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Posts tagged: Massachusetts

Beginning Farmer Seeks Greener Pastures, Sustainable Future

NRCS District Conservationist Kate Parsons discusses pasture management with Sean Stanton. NRCS photo.

NRCS District Conservationist Kate Parsons discusses pasture management with Sean Stanton. NRCS photo.

When Sean Stanton started improving the pastures surrounding his small farm in Great Barrington, Mass., his efforts not only benefited the natural resources of this scenic southwest corner of Berkshire County but also diners at a Manhattan restaurant.

That’s because he supplies the Blue Hill Restaurant in New York City’s Greenwich Village with pasture-raised beef, veal and pork, as well as eggs and farm-fresh tomatoes. At Blue Hills Farm in Massachusetts, a herd of 20 or so cattle feed in a field skirted by the Appalachian Trail and the rolling Berkshire hills.  Some of the farm’s products stay in the Berkshires and some make their way to bigger markets less than three hours away in the Big Apple. Read more »

The Kindergarten Initiative: Connecting Students and their Families to the Worcester Food Environment

Kindergarteners, family members, and teachers from Grafton Street School in Worcester, MA touring the REC’s Organic Farm with Mass. Farm to School Project’s Kindergarten Initiative program.

Kindergarteners, family members, and teachers from Grafton Street School in Worcester, MA touring the REC’s Organic Farm with Mass. Farm to School Project’s Kindergarten Initiative program.

Massachusetts Farm to School Project and the Worcester Public Schools are helping kindergarteners understand how and where food is grown. They are teaching children about nutrition through local food tastings, farm and farmer visits, cooking demonstrations and take home produce. The Worcester Kindergarten Initiative is running at nine elementary schools in Worcester, MA, for the 2013-2014 school year! We are pleased to share this piece from the Worcester Kindergarten Initiative Evaluation and Education Specialist, Isabel Burgess.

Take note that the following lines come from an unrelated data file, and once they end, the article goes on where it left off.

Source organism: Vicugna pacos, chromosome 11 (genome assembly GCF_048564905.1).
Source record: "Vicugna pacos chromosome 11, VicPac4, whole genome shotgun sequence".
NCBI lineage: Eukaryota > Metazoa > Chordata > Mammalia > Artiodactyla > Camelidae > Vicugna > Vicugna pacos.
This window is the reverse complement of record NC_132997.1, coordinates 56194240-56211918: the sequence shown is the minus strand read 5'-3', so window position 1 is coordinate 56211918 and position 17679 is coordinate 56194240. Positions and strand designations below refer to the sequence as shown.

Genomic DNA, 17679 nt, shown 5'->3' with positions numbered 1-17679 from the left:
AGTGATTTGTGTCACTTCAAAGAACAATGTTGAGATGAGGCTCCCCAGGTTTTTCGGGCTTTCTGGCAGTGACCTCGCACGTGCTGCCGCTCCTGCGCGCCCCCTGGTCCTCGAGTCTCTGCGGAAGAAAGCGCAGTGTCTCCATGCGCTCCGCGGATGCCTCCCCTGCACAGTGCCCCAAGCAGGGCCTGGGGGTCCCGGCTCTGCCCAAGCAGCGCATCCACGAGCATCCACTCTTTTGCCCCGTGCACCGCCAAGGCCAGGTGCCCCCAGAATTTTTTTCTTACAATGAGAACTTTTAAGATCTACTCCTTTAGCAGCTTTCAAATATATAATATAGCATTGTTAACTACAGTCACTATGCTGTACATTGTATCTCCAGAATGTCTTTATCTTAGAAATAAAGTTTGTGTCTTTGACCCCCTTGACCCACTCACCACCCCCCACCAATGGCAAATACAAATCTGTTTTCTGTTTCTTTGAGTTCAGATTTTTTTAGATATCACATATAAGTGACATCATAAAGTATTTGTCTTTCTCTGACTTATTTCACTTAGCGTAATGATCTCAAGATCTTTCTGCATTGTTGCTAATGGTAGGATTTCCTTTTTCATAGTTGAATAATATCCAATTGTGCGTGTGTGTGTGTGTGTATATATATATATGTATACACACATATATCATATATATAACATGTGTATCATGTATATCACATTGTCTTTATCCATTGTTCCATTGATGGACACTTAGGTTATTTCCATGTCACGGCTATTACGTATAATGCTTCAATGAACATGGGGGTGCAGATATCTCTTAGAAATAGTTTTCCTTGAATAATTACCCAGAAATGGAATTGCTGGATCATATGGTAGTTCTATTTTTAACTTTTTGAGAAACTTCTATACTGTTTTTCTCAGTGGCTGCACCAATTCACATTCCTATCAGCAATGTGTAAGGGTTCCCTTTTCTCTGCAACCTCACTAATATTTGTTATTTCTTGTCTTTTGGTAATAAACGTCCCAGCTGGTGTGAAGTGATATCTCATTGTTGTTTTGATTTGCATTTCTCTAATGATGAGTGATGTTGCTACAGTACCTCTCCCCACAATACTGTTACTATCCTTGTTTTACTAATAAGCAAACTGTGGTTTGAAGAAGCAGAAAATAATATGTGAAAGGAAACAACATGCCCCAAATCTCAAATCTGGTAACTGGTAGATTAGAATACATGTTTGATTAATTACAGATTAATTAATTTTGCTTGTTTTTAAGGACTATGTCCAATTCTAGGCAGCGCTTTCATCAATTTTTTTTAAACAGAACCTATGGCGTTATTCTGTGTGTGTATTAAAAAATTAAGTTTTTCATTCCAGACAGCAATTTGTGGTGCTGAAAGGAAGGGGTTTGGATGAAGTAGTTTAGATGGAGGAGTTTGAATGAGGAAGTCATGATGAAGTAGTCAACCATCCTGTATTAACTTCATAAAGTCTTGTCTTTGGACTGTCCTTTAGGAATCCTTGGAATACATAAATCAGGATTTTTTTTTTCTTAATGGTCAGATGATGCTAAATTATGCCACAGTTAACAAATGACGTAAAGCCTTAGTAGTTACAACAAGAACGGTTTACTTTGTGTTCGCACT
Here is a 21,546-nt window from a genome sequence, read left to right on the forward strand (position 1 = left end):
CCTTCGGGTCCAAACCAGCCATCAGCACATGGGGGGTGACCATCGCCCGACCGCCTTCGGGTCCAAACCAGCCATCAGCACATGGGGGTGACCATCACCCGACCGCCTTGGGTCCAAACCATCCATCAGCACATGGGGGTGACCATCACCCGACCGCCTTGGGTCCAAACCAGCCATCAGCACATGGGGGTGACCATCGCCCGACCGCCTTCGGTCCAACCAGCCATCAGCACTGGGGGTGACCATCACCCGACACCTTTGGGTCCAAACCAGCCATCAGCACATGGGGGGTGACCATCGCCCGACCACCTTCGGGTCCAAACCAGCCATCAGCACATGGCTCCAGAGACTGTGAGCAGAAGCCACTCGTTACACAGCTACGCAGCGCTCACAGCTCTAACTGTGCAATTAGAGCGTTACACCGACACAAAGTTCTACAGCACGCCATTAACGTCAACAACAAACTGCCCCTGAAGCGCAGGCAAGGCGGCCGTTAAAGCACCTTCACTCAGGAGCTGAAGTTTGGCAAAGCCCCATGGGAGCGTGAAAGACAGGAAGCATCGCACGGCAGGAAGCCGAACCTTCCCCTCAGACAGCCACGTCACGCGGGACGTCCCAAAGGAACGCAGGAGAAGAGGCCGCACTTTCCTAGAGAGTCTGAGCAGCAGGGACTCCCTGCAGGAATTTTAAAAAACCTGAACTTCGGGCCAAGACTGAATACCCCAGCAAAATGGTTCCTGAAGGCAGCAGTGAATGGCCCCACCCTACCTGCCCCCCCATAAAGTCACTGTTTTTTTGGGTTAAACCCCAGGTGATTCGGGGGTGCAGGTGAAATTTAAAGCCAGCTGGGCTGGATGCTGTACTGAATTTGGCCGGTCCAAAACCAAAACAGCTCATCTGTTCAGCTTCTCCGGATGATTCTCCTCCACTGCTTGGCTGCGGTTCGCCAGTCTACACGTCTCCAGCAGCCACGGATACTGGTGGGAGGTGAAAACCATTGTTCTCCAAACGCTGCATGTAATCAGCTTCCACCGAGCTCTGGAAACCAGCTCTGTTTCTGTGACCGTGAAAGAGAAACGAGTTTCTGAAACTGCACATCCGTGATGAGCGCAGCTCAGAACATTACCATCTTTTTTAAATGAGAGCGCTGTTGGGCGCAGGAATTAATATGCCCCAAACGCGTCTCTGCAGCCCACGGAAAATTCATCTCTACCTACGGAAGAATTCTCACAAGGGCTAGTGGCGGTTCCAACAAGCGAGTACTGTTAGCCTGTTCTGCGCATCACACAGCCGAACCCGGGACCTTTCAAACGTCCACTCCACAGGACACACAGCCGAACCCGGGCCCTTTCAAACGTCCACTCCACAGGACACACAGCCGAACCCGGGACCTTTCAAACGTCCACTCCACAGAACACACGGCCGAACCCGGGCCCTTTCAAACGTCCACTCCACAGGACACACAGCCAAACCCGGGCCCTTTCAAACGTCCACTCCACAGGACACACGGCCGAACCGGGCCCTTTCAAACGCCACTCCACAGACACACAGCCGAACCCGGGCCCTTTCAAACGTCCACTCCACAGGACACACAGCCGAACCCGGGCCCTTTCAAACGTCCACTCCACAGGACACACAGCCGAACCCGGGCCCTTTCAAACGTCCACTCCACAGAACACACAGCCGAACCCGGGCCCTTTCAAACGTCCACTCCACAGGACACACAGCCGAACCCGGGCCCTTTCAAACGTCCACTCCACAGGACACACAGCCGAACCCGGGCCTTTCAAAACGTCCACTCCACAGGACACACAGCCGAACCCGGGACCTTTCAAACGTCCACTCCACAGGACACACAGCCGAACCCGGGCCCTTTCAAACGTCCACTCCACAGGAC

Guest post by Isabel Burgess, Worcester Kindergarten Initiative Evaluation and Education Specialist

“This is so cool! Our first ever farm!” These are the sounds of kindergartners from Worcester, MA stepping onto one of the Regional Environmental Council’s YouthGROW farms. The farm is small – a vacant lot sandwiched between triple-deckers – but the students are thrilled. They spend the morning taking a tour of the farm; hearing about the youth farmers that manage the space; taste-testing chard and collards straight from the soil; and planting seeds of their own. The family members that joined their children on the trip are also excited to explore. They cannot believe that the farm is there – smack in the middle of the city, so close to where they live. Read more »

What does Maple Syrup Have in Common with an Invasive Insect?

Two Asian longhorned beetles on maple tree

Two Asian longhorned beetles on maple tree

Today is National Maple Syrup Day!  So, what does maple syrup have in common with an invasive insect?  Well, if the insect is the Asian longhorned beetle, then they both can come from maple trees.  Obviously, we want the maple syrup and not the invasive beetle.  But who cares?  And why should anyone care?  Well, I care and here’s why:

Not only do I work for the USDA’s Animal and Plant Health Inspection Service, an agency that is actively fighting known infestations of Asian longhorned beetle in three different states, but I also am a native of Vermont. Read more »